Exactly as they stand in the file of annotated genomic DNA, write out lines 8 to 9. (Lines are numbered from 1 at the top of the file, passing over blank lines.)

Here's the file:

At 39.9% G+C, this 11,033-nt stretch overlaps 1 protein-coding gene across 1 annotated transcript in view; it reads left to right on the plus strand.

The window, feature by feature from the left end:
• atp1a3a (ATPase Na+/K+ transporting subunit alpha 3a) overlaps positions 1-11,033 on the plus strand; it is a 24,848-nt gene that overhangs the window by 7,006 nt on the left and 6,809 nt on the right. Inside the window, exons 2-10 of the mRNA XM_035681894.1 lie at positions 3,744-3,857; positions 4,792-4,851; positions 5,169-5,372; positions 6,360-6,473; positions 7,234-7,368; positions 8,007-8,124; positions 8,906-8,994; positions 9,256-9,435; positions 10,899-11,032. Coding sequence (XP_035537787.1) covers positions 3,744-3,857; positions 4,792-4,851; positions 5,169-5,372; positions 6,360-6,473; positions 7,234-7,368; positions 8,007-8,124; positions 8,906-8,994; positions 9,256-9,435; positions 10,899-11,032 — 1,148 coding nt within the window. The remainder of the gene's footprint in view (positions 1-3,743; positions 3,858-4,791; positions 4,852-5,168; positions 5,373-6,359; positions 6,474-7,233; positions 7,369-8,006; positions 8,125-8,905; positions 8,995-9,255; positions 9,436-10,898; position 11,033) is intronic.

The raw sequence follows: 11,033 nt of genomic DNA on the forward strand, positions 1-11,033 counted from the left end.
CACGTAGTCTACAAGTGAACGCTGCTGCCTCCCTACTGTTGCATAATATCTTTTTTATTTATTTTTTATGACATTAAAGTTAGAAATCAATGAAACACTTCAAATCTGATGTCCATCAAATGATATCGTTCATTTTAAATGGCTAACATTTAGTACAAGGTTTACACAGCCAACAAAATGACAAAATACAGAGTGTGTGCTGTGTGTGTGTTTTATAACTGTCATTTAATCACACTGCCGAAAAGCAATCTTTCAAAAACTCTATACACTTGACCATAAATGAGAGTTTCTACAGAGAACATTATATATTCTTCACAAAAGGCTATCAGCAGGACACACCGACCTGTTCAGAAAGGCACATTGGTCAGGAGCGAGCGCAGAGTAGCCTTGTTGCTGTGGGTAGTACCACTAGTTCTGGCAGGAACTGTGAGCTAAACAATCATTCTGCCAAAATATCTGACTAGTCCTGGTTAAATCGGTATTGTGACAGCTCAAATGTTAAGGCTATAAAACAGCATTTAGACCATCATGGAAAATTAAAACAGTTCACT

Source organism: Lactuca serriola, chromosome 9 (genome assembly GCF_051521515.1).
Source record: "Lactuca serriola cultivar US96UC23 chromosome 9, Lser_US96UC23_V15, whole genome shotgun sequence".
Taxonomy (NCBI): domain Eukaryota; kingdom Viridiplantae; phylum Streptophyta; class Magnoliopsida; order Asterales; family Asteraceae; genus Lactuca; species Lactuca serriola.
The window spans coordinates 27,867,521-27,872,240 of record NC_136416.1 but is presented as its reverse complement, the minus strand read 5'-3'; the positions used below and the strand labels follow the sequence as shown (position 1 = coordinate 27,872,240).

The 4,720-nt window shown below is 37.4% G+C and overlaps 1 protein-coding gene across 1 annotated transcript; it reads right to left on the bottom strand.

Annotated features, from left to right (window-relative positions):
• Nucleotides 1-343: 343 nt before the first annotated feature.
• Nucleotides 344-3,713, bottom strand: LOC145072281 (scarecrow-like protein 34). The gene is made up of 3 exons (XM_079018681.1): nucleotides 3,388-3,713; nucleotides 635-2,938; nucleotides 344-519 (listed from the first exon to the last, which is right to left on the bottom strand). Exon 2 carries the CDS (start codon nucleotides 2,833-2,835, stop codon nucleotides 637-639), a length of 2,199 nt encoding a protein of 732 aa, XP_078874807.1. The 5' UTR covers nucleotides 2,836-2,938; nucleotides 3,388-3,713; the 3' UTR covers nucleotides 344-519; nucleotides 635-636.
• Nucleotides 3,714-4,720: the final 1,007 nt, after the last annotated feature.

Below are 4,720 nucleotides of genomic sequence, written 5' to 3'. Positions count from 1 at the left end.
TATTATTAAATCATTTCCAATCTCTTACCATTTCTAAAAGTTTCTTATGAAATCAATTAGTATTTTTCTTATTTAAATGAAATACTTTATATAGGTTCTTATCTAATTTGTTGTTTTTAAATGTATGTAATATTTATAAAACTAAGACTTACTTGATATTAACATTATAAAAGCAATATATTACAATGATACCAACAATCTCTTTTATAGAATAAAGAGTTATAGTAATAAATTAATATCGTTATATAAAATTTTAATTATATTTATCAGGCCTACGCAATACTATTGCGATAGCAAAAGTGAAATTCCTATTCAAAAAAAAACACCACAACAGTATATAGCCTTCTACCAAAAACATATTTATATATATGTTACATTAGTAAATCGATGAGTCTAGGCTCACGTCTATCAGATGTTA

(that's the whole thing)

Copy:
Taxonomy (NCBI): domain Eukaryota; kingdom Viridiplantae; phylum Streptophyta; class Magnoliopsida; order Asterales; family Asteraceae; genus Lactuca; species Lactuca serriola.
The window spans coordinates 27,867,521-27,872,240 of record NC_136416.1 but is presented as its reverse complement, the minus strand read 5'-3'; the positions used below and the strand labels follow the sequence as shown (position 1 = coordinate 27,872,240).